Positive evaluation of the performance of the Haniyeh government rises sharply from 35% three months ago to 56% in this poll and positive evaluation of the performance of the Fayyad government increases from 22% to 34% during the same period. Percentage of satisfaction with the performance of President Abbas stands at 54% while 44% say they are dissatisfied with his performance. Three months ago, satisfaction with Abbas stood at 46%. The percentage of positive evaluation of the performance of the Haniyeh government is higher in the West Bank (60%) compared to the Gaza Strip (49%), among men (58%) compared to women (54%), among those over 50 years of age (59%) compared to those between 18 and 28 years old (52%), among Hamas supporters (88%) compared to Fateh supporters (35%), among the religious (64%) compared to the somewhat religious (50%), among those opposed to the peace process (73%) compared to supporters of the peace process (52%), among the illiterates (63%) compared to holders of a BA degree (47%), among merchants (78%) compared to students and employees (52% and 49% respectively), and among those working in the private sector (57%) compared to those who work in the public sector (51%).

In light of the resumption of the dialogue between Fateh and Hamas, 39% say they expect unity between the West Bank and the Gaza Strip to be restored in the near future, 40% believe that unity will be restored but only after a long time, and only 18% say unity will never be restored and that two separate entities will be established in the West Bank and the Gaza Strip. In our September poll, the largest percentage (42%) said that unity will never be restored and two separate entities will be established; only 14% said unity will be restored in the near future. The current percentage of optimism regarding reconciliation and restoration of unity is the highest since separation in 2007. At that time, a percentage of 29% believed that unity will be restored within months while 22% said separation will become permanent.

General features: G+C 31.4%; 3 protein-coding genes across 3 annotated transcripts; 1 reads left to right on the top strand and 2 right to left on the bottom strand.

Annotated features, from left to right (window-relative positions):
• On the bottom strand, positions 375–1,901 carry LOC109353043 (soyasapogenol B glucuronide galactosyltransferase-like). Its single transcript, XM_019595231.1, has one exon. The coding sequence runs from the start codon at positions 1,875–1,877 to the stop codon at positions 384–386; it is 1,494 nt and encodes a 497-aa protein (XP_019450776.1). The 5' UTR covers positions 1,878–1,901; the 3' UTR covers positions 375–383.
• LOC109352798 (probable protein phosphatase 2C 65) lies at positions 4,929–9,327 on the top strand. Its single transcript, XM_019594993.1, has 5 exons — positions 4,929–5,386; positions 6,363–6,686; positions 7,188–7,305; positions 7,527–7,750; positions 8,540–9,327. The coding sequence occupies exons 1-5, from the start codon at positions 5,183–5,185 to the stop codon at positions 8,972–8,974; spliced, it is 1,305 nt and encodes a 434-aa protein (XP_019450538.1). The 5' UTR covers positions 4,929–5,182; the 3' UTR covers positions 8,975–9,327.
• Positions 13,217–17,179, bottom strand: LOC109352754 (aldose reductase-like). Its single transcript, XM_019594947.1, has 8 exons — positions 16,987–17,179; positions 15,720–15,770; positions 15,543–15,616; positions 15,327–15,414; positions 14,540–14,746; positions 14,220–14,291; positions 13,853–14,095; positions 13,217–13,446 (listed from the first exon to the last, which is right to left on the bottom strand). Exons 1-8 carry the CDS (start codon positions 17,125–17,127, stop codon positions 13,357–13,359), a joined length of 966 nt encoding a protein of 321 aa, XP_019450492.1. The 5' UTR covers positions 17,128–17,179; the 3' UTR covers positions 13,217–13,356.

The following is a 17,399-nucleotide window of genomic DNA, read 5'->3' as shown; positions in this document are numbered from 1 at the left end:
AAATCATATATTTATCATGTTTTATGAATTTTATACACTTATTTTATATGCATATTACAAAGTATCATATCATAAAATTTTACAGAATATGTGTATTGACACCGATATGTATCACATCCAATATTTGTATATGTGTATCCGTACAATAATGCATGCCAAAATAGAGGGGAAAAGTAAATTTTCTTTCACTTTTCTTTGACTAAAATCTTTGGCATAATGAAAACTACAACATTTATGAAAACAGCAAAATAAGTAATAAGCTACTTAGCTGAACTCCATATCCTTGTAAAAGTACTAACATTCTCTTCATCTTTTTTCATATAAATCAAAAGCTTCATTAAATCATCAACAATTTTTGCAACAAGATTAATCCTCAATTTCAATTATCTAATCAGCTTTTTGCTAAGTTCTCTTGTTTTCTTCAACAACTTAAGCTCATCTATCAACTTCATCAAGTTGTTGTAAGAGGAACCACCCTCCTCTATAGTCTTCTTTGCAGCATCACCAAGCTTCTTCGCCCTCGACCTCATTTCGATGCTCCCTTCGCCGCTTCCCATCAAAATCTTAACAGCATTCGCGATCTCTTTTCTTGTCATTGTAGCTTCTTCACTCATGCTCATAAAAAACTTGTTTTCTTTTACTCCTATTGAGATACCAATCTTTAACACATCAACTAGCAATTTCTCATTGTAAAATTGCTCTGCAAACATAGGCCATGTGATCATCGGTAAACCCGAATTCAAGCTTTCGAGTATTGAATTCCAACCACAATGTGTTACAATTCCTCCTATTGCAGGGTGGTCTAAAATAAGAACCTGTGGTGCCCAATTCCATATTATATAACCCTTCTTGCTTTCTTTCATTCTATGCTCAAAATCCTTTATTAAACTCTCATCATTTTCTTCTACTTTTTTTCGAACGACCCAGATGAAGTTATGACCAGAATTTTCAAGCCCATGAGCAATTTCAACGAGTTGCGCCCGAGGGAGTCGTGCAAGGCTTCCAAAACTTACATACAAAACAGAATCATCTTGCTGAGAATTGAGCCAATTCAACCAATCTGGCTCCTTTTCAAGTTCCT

(3) Most vital Palestinian goals and the main problems confronting Palestinians today:

  • 44% believe that the most vital Palestinian goal should be the ending of Israeli occupation and the building of a Palestinian state and 33% say it should be to obtain the right of return.
  • 27% believe that the most serious problem confronting Palestinian society today is the spread of poverty and unemployment and 25% say it is the continuation of occupation and settlement construction.

44% believe that the first most vital Palestinian goal should be to end Israeli occupation in the areas occupied in 1967 and build a Palestinian state in the West Bank and the Gaza Strip with East Jerusalem as its capital. By contrast, 33% believe that the first most vital goal should be to obtain the right of return of refugees to their 1948 towns and villages, 14% believe that it should be to build a pious or moral individual and a religious society, one that applies all Islamic teachings, and 9% believe that the first and most vital goal should be to establish a democratic political system that respects freedoms and rights of Palestinians. The most serious problem confronting Palestinian society today is the spread of poverty and unemployment in the eyes of 27% of the public while 25% believe the most serious problem is the continuation of occupation and settlement activities, another 25% say it is the absence of national unity due to the West Bank-Gaza Strip split, 15% believe the most serious problem is corruption in some public institutions, and 6% believe it is the siege and the closure of the Gaza border crossings.